and select token 0 (first one), which will get us our original line:

$AccountHolderName = ((($AccountInfo | Select-String -Pattern "name=namn id=namn") -split "value=`"")[1] -split "`"/>")[0]

Hopefully this line doesn't seem as messy anymore πŸ™‚

Now we repeat that for all the information we want, like this:

$Username = ((($AccountInfo | Select-String -Pattern "name=username id=username") -split "value=`"")[1] -split "`" />")[0]
$AccountHolderName = ((($AccountInfo | Select-String -Pattern "name=namn id=namn") -split "value=`"")[1] -split "`"/>")[0]
$AccountHolderMail = ((($AccountInfo | Select-String -Pattern "name=epost id=epost") -split "value=`"")[1] -split "`"/>")[0]
$AccountHolderStreet = ((($AccountInfo | Select-String -Pattern "name=adress1 id=adress1") -split "value=`"")[1] -split "`"/>")[0]
$AccountHolderPostalCode = ((($AccountInfo | Select-String -Pattern "name=postnummer id=postnummer") -split "value=`"")[1] -split "`"/>")[0]
$AccountHolderPhone = ((($AccountInfo | Select-String -Pattern "name=telefon id=telefon") -split "value=`"")[1] -split "`"/>")[0]

And finally, we create an object for it and send it to the pipeline:

$returnObject = New-Object System.Object
$returnObject | Add-Member -Type NoteProperty -Name Username -Value $Username
$returnObject | Add-Member -Type NoteProperty -Name Name -Value $AccountHolderName
$returnObject | Add-Member -Type NoteProperty -Name Email -Value $AccountHolderMail
$returnObject | Add-Member -Type NoteProperty -Name Address -Value $AccountHolderStreet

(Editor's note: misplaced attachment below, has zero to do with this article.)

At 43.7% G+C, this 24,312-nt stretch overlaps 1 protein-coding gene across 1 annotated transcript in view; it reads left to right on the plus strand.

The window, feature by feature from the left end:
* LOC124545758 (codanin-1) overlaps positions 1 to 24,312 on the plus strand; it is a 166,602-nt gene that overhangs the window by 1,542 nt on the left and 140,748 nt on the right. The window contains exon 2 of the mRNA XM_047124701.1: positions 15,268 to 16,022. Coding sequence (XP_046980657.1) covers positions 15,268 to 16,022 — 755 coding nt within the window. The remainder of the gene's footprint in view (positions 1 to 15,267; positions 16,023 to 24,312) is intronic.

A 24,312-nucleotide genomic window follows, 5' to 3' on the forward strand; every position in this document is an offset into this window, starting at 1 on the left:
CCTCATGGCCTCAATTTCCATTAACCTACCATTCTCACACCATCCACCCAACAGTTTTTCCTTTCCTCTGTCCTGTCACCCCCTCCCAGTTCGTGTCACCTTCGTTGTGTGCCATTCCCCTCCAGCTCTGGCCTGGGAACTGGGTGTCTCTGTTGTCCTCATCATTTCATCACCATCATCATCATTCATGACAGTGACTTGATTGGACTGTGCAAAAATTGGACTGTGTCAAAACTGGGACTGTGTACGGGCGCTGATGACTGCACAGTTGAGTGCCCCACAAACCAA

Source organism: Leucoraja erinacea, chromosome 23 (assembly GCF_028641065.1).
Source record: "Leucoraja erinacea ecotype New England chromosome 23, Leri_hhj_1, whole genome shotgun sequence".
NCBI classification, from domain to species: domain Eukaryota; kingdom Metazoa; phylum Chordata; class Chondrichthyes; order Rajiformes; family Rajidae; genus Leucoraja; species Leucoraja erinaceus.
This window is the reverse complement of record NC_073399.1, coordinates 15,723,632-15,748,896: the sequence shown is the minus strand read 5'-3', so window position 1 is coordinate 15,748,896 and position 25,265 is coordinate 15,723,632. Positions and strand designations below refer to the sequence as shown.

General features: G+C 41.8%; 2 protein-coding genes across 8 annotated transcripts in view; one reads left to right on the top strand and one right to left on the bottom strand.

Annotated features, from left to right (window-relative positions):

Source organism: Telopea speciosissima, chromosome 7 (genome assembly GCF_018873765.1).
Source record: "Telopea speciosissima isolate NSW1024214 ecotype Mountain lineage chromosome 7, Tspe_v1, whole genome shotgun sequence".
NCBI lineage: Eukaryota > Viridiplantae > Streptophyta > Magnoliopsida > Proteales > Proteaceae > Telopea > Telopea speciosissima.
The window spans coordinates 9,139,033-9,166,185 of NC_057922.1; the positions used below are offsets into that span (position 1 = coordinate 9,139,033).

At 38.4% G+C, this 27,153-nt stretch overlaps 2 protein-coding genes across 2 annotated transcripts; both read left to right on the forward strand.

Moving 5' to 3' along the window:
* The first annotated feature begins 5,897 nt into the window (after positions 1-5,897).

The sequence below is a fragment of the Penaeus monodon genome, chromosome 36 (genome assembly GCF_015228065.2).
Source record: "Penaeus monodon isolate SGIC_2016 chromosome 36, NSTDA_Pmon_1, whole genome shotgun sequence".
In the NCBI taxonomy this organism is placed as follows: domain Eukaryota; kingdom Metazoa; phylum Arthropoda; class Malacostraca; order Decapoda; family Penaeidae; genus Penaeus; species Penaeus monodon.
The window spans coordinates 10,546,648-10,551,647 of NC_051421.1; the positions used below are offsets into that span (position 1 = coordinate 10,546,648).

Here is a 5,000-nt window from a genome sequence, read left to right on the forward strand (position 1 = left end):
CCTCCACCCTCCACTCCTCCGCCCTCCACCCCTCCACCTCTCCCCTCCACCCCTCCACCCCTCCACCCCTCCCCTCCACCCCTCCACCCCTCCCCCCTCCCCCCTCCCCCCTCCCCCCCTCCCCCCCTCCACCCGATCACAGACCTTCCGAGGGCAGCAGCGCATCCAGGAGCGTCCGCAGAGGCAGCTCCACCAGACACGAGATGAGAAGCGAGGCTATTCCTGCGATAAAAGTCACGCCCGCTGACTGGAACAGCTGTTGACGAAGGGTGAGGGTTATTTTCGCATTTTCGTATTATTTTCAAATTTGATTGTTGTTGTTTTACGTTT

$returnObject | Add-Member -Type NoteProperty -Name PostalCode -Value $AccountHolderPostalCode
$returnObject | Add-Member -Type NoteProperty -Name Phone -Value $AccountHolderPhone

Write-Output $returnObject

So far so good, time to wrap this up in a function, we've already looked at that in the last post, so I'll just add the complete code here:

function Get-MyOnlinePizzaAccountInfo
{
    [cmdletbinding()]
    param()

    BEGIN {
        if ($OnlinePizzaSession -eq $null) {
            Write-Error "You must first connect using the Connect-OnlinePizza cmdlet"
            break
        }
    }

    PROCESS {

        Invoke-WebRequest -Uri "http://onlinepizza.se/?view=andraKonto" -Method Get -WebSession $Global:OnlinePizzaSession -OutFile .\dump.htm

        $AccountInfo = Get-Content .\dump.htm -Encoding UTF8

        Remove-Item .\dump.htm -Force -Confirm:$false -ErrorAction SilentlyContinue

        $Username = ((($AccountInfo | Select-String -Pattern "name=username id=username") -split "value=`"")[1] -split "`" />")[0]
        $AccountHolderName = ((($AccountInfo | Select-String -Pattern "name=namn id=namn") -split "value=`"")[1] -split "`"/>")[0]
        $AccountHolderMail = ((($AccountInfo | Select-String -Pattern "name=epost id=epost") -split "value=`"")[1] -split "`"/>")[0]
        $AccountHolderStreet = ((($AccountInfo | Select-String -Pattern "name=adress1 id=adress1") -split "value=`"")[1] -split "`"/>")[0]
        $AccountHolderPostalCode = ((($AccountInfo | Select-String -Pattern "name=postnummer id=postnummer") -split "value=`"")[1] -split "`"/>")[0]
        $AccountHolderPhone = ((($AccountInfo | Select-String -Pattern "name=telefon id=telefon") -split "value=`"")[1] -split "`"/>")[0]

        $returnObject = New-Object System.Object
        $returnObject | Add-Member -Type NoteProperty -Name Username -Value $Username